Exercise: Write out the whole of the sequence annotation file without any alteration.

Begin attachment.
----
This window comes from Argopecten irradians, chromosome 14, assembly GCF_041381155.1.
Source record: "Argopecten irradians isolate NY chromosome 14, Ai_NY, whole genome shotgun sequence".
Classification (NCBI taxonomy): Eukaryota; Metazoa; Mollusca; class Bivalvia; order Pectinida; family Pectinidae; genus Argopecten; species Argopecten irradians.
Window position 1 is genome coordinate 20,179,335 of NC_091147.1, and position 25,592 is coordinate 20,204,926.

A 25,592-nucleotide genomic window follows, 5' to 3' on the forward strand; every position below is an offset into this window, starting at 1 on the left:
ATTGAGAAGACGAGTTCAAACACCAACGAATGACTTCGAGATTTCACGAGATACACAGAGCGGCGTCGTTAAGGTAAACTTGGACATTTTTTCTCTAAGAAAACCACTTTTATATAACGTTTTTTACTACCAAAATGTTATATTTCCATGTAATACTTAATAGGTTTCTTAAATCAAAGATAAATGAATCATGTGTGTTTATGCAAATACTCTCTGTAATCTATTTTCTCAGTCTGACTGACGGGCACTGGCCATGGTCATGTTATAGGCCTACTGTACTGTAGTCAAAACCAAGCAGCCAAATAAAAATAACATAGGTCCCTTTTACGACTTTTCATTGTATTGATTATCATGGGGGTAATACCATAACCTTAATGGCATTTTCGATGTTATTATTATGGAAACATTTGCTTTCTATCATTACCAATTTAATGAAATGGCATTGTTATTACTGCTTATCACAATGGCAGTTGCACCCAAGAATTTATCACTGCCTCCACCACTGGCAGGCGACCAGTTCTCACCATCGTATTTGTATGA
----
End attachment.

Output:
This window comes from Argopecten irradians, chromosome 14, assembly GCF_041381155.1.
Source record: "Argopecten irradians isolate NY chromosome 14, Ai_NY, whole genome shotgun sequence".
Classification (NCBI taxonomy): Eukaryota; Metazoa; Mollusca; class Bivalvia; order Pectinida; family Pectinidae; genus Argopecten; species Argopecten irradians.
Window position 1 is genome coordinate 20,179,335 of NC_091147.1, and position 25,592 is coordinate 20,204,926.

A 25,592-nucleotide genomic window follows, 5' to 3' on the forward strand; every position below is an offset into this window, starting at 1 on the left:
ATTGAGAAGACGAGTTCAAACACCAACGAATGACTTCGAGATTTCACGAGATACACAGAGCGGCGTCGTTAAGGTAAACTTGGACATTTTTTCTCTAAGAAAACCACTTTTATATAACGTTTTTTACTACCAAAATGTTATATTTCCATGTAATACTTAATAGGTTTCTTAAATCAAAGATAAATGAATCATGTGTGTTTATGCAAATACTCTCTGTAATCTATTTTCTCAGTCTGACTGACGGGCACTGGCCATGGTCATGTTATAGGCCTACTGTACTGTAGTCAAAACCAAGCAGCCAAATAAAAATAACATAGGTCCCTTTTACGACTTTTCATTGTATTGATTATCATGGGGGTAATACCATAACCTTAATGGCATTTTCGATGTTATTATTATGGAAACATTTGCTTTCTATCATTACCAATTTAATGAAATGGCATTGTTATTACTGCTTATCACAATGGCAGTTGCACCCAAGAATTTATCACTGCCTCCACCACTGGCAGGCGACCAGTTCTCACCATCGTATTTGTATGA